Cycling through the pedestrianised shopping centre of Rotherham was an interesting experience and soon we were climbing uphill to reach our final interim stop for coffee, just north of the entrance to the Rother Valley Country Park. Once again, we were met by Tony, Ben and White Van, who were all busy making sure that we were served with drinks of our choice. By now it was approaching 4pm and we had some way to go, so it was back on the bikes and through the absolutely delightful Rother Valley Country Park with its lakes and traffic free bridleways.

Our route took us onto a disused railway that would eventually take us south to Staveley the following day, but for now, we were heading for Renishaw and then to our final destination, the Ibis Hotel at Barlborough. But first, to our delight, the disused track took us through the long abandoned station at Eckington. The original platform on the west side remains plus various retaining structures. Another one “ticked” off.


We had not been able to locate Treeton and Woodhouse Mill as the line was too far over to the west to be accessible, but we passed the approximate position of the former Beighton station on the edge of the Country Park.


Now it was a gentle and comfortable ride along the track to Renishaw before the cruelty of the route planning showed itself. Renishaw is at the bottom of the valley and Barlborough is at the very top – some 2 miles of near vertical ascent to be tackled after almost 50 miles of pedal turning! But, thankfully, we all made it and headed for the Ibis.


We had managed to ride more than 50 miles without incident or damage to either people or bikes. But then, less than 150m from the Ibis car park, we had to pass along a very narrow passageway with a high Hawthorne hedge one side and rough cast concrete panel fence on the other. I arrived at the Ibis with blood streaming down both arms. The left arm was from Hawthorne rash and the right one was from concrete abrasions! It is strange how much mirth can be garnered from an injury.


Ben and I loaded the bike back on to my car and headed south for home leaving my fellow riders to enjoy the delights of the Ibis bar and restaurant.


Day Two

At the very kind invitation of the Sitwells, day two was to begin with a full English breakfast at Renishaw Hall and a quick look around their museum and gallery. The coffee shop and restaurant at Renishaw is a true delight and the breakfast was beyond compare.

Suitably prepared for the final phase of this epic journey, we re-joined the cycle way (Sustrans route 67) which would take us all the way to Chesterfield. At Staveley (station gone), the route switches to the Chesterfield Canal tow path reaching Tapton Lock and from there, a short ride to Chesterfield Station to have a photo shoot alongside the statue of George Stephenson.

It was a absolute joy of a route meeting walkers, cyclists and those playing around on boats. The sun was shining and apart from a minor collision with the side of a bridge (I have a seemingly strange attraction to all things concrete when riding a bike) without incident.


After saying farewell to George Stephenson, we had a second photoshoot then headed southwards, out of Chesterfield on the Alfreton road, but turning off into the newly created Avenue Country Park that would follow the Midland Main Line past Tupton and the point at which the Midland Main Line meets the Erewash Line before reaching Clay Cross (station gone) and the renowned mile long Clay Cross tunnel – a huge feat of engineering at the time.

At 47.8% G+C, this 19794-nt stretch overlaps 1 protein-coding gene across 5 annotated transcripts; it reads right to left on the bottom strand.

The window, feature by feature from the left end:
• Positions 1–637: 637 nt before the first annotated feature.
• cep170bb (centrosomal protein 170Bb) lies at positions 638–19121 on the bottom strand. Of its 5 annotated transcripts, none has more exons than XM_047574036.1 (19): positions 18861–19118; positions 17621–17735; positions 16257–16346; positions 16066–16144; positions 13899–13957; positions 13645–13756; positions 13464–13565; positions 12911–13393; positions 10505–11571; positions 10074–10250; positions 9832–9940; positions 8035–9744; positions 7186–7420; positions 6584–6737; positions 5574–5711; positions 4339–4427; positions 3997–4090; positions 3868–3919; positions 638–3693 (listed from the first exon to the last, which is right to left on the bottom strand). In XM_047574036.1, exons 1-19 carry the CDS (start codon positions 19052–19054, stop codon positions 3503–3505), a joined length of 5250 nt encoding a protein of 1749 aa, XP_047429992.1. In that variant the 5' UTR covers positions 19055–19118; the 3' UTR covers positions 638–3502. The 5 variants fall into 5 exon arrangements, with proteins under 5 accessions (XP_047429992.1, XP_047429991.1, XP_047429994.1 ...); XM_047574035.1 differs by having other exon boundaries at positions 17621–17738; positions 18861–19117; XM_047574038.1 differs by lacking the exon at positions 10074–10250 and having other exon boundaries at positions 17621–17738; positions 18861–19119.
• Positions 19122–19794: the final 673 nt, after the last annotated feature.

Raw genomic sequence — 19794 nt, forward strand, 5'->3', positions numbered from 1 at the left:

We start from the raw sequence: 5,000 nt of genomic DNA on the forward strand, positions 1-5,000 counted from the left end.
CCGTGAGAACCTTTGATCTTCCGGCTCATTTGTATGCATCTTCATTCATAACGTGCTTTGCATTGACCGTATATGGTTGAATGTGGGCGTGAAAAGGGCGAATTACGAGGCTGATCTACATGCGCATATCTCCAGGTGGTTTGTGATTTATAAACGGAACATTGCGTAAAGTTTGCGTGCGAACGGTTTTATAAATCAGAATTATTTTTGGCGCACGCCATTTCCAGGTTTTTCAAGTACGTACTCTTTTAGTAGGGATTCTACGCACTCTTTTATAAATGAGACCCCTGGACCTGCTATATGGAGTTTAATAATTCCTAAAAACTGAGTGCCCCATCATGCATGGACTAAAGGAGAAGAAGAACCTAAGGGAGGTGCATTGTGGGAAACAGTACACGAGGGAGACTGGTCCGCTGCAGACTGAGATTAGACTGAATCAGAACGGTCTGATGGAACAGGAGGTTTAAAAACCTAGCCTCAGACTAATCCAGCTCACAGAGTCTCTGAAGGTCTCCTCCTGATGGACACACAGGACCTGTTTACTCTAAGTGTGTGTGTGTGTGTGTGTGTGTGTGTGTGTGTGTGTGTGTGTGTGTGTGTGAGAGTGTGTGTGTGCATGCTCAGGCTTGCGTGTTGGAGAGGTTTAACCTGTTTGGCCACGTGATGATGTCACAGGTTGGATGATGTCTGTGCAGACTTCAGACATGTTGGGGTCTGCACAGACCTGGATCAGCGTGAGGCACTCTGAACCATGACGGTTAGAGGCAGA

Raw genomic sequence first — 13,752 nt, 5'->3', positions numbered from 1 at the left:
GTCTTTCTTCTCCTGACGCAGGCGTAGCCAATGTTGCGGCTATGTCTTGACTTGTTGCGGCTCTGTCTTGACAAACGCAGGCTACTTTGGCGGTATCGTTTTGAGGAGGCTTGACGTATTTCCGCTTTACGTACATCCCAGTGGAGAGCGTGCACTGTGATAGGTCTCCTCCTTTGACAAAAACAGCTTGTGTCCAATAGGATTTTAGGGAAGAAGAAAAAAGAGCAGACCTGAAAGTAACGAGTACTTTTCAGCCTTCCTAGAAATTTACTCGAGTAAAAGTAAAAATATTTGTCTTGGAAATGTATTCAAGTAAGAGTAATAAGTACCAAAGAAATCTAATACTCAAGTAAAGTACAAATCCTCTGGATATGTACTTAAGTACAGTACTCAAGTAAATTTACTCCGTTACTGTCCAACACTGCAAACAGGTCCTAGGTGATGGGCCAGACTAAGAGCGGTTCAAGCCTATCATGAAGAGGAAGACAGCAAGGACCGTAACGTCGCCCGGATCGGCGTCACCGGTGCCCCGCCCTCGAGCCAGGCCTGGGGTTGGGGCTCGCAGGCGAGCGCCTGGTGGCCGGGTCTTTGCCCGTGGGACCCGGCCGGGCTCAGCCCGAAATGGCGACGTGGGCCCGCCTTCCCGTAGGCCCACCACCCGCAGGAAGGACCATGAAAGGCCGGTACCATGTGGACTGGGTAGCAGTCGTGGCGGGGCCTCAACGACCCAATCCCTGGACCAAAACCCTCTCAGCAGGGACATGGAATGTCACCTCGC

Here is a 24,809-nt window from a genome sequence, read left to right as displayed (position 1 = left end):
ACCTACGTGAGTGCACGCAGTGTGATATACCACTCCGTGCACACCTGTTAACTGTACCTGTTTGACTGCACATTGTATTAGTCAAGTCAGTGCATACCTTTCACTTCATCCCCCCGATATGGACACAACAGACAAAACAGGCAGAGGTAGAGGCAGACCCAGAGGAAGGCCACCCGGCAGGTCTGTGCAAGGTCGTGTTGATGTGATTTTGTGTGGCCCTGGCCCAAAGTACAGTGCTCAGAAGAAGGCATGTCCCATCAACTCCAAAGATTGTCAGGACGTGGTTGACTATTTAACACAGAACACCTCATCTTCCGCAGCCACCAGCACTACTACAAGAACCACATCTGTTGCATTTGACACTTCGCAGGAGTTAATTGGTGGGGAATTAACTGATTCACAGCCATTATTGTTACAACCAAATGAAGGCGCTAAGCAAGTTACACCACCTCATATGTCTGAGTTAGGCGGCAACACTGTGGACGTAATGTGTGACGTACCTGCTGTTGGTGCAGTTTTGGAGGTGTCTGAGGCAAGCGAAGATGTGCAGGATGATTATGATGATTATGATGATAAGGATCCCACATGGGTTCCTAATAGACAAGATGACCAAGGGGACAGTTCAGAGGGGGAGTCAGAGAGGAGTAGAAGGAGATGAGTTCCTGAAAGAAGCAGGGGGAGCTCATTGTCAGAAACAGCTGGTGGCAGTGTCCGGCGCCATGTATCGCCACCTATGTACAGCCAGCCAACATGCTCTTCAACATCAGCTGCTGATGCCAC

We cycled into Clay Cross itself and turned onto the A61 that would take us to Higham (Smithy Moor), Toadhole Furnace and on to lunch at Wingfield Station (sole surviving station house from the original 26 that were built).

We were cheered and greeted there by Tony, Ben and our Trust Executive Officer (and Wingfield Station Project Coordinator) Lucy Godfrey and another very welcome picnic lunch partaken while my fellow riders admired the restoration work completed in the first phase of our project.

Lunch over and off we set reinvigorated to reach Ambergate turning onto the A6 for the final leg of this amazing journey. Belper station was passed unseen as was Duffield as our route now took us over to Little Eaton and the cycleway through Darley Park, past the Silk Mill (The Museum of Making) and to our final destination – Derby Station, the Brunswick Inn and a pint of their finest ale.

We had all made it, intact and without too many aches and pains. The Mayor of Derby, Cllr Robin Wood, greeted us at the Brunswick generously buying the first round. A brief rest, finish the pint and then it was final goodbyes. It had been a real adventure with the most wonderful, generous and supportive group of fellow riders.


The Riders

Derek Latham : Ian Webster : Heather Lounds : John Hambley : Rod Muir : Kathy Farr : Martin Farr : The High Sheriff of Derbyshire, Michael Copestake : Peter Milner


Support

Tony Edwards : Ben Milner : White Van

Back Room

Lucy Godfrey : Matt

Statistics

21 Station sites visited or passed.

Total mileage – Day One – 51 miles

Day Two 36 miles

Day One average speed 6.7 mph

Overall average speed 9.5 mph

Total riding time excluding breaks – 09 : 03 : 13


Stats taken from my Cats Eye Cycle Computer. Others may have differing results and have covered a greater distance as they returned time and time again to collect and encourage back markers.